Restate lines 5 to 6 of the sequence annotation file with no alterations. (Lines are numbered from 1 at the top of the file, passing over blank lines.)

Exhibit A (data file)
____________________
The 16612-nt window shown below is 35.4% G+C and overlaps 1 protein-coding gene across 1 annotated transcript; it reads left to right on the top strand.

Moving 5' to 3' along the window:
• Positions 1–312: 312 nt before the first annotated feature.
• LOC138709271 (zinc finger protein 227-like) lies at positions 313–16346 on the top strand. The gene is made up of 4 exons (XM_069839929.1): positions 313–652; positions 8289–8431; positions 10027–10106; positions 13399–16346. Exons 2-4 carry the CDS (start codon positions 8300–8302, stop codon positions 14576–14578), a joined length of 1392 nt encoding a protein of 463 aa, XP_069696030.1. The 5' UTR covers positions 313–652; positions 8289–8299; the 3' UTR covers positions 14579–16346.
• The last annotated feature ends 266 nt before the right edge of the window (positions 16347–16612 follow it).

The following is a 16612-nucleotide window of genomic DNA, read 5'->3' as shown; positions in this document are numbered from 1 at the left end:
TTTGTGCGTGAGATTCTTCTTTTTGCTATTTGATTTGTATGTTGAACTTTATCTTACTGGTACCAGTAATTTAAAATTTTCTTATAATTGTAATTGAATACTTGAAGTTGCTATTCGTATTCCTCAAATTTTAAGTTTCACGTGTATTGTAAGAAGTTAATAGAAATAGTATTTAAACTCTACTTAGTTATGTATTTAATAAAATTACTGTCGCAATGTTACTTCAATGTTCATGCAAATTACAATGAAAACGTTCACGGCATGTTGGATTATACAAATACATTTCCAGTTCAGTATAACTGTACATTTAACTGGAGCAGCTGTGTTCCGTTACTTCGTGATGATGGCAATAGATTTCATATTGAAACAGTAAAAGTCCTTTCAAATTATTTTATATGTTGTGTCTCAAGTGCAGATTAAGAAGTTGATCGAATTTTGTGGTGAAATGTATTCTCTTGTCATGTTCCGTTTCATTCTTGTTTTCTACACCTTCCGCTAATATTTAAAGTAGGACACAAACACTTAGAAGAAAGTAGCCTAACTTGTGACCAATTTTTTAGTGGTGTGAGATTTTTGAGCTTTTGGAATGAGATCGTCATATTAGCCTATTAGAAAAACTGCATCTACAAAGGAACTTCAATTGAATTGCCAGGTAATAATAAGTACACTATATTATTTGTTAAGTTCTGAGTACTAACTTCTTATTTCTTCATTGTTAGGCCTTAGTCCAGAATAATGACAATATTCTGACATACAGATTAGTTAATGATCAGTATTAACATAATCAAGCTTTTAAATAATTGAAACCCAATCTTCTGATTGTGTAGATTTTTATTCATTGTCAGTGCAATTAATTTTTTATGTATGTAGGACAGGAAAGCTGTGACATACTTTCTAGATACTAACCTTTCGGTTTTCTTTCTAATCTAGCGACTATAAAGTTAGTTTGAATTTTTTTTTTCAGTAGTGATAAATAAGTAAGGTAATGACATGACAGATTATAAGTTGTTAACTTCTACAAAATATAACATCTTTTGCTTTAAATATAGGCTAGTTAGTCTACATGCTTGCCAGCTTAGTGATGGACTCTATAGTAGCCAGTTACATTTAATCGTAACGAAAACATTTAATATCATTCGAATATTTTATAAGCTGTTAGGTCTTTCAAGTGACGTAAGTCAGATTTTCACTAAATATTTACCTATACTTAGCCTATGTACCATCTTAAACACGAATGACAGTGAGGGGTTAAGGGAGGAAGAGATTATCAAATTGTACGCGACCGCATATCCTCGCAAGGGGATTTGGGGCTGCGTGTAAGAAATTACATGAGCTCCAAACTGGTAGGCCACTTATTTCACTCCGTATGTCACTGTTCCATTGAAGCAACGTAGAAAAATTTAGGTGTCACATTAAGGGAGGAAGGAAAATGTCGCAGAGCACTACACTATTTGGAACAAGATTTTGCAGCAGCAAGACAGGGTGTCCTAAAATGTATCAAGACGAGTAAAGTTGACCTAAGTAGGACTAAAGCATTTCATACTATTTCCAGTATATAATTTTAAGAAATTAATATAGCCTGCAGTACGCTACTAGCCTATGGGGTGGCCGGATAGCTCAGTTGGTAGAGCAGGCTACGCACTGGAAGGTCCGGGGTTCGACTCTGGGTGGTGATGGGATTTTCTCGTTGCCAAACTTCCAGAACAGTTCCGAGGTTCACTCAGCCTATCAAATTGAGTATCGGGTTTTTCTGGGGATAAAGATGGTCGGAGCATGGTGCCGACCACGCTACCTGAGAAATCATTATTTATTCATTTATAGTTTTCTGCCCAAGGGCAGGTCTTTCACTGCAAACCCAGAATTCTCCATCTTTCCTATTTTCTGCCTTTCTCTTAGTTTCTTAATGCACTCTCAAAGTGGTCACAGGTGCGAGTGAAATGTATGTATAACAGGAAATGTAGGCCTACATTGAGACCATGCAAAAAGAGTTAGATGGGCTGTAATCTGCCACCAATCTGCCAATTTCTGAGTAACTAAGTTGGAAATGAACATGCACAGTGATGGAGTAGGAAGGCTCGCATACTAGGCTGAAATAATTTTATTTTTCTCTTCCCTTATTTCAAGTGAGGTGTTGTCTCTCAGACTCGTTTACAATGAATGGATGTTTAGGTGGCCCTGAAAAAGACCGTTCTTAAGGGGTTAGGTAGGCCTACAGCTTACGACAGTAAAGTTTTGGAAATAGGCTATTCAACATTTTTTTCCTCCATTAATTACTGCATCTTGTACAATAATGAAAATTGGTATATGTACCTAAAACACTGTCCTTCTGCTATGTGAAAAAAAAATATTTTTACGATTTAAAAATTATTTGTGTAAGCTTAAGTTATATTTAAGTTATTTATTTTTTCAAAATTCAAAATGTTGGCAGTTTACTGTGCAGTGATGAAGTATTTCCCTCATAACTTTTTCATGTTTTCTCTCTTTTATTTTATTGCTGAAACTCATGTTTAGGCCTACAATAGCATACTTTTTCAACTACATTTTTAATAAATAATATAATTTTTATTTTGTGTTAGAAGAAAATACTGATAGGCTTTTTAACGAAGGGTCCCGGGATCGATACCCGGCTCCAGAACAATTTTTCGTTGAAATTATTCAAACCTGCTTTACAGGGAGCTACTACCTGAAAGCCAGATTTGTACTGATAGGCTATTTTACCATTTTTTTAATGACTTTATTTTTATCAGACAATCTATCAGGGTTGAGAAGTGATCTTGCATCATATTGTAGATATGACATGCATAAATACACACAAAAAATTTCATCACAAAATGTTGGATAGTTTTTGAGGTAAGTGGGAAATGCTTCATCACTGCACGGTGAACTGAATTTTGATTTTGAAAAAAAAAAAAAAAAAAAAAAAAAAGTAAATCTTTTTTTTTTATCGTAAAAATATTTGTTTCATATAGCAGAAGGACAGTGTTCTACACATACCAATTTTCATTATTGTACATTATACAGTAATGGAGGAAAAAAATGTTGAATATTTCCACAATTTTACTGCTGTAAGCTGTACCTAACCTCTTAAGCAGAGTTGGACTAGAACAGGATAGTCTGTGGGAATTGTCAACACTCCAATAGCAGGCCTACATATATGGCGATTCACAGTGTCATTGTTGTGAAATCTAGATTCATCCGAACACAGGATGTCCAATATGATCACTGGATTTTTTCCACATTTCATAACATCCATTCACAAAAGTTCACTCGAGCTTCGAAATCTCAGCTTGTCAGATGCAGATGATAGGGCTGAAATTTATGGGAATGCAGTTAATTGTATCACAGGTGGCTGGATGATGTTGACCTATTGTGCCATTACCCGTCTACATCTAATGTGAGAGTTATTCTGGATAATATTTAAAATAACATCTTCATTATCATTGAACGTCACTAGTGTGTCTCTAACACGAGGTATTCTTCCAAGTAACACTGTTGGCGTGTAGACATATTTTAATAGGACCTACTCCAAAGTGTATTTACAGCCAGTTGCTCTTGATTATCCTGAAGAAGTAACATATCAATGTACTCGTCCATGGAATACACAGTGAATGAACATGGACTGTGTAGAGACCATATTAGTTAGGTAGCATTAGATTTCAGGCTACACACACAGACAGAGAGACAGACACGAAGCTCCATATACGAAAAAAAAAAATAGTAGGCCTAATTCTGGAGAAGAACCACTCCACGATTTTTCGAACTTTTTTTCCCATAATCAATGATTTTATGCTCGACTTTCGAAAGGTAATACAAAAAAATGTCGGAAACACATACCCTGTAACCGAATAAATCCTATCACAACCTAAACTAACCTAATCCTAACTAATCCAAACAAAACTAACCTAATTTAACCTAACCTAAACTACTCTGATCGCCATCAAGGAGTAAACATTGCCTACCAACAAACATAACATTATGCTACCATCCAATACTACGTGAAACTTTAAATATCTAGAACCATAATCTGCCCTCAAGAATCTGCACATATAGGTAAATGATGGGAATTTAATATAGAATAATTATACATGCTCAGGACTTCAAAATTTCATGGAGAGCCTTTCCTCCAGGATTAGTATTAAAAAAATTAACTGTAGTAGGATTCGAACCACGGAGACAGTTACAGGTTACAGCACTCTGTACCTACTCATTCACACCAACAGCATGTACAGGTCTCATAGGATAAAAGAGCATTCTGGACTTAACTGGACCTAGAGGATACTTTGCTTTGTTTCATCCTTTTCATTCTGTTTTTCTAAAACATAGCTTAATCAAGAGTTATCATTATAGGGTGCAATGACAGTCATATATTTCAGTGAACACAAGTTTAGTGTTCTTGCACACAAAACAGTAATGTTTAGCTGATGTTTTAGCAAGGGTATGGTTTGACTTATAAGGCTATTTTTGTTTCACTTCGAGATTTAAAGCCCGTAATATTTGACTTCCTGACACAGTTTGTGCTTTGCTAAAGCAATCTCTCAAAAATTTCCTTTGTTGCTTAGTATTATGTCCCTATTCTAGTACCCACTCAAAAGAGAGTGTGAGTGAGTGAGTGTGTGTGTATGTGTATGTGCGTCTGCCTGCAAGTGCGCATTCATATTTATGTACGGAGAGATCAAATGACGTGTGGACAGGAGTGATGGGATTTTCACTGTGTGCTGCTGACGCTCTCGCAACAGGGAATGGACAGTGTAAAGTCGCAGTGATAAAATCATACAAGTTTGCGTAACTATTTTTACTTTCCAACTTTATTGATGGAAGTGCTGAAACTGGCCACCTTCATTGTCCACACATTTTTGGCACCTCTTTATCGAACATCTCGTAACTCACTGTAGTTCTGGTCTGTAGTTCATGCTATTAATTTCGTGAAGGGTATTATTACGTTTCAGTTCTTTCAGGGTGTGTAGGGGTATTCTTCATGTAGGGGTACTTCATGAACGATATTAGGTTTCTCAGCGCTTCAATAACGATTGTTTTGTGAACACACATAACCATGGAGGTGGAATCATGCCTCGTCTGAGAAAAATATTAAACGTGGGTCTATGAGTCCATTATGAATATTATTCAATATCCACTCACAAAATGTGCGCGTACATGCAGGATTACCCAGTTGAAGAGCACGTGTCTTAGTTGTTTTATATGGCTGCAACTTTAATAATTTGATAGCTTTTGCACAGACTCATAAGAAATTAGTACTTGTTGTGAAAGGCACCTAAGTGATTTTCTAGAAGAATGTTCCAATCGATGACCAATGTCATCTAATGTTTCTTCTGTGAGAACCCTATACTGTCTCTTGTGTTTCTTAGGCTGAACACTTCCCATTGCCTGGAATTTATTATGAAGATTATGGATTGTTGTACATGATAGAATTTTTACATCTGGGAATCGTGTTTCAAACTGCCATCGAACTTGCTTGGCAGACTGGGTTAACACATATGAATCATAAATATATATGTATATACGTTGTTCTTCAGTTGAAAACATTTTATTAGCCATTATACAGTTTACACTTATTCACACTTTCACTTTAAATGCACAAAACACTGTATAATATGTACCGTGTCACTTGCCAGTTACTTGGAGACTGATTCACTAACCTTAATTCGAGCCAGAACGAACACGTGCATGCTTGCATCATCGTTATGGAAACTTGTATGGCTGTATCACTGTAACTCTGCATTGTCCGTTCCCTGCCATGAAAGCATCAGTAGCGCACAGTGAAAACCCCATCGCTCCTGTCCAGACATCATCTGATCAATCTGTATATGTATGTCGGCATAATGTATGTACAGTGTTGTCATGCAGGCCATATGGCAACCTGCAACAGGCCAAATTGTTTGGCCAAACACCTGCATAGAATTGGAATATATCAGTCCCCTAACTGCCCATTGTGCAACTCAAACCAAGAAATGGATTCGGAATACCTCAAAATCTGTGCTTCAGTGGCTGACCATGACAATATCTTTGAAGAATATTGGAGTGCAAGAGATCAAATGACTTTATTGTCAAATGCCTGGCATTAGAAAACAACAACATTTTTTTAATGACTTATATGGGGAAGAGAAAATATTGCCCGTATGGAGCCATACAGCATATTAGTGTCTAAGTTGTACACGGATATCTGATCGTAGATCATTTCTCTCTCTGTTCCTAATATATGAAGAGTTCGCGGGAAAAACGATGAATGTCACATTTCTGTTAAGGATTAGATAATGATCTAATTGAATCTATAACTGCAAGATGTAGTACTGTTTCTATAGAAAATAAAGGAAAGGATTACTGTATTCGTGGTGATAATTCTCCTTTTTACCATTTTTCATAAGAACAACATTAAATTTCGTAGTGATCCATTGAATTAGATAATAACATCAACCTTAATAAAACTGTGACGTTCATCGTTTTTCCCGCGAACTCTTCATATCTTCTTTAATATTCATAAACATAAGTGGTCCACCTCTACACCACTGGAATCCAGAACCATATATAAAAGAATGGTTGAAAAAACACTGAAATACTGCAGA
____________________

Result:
• The last annotated feature ends 266 nt before the right edge of the window (positions 16347–16612 follow it).

The following is a 16612-nucleotide window of genomic DNA, read 5'->3' as shown; positions in this document are numbered from 1 at the left end: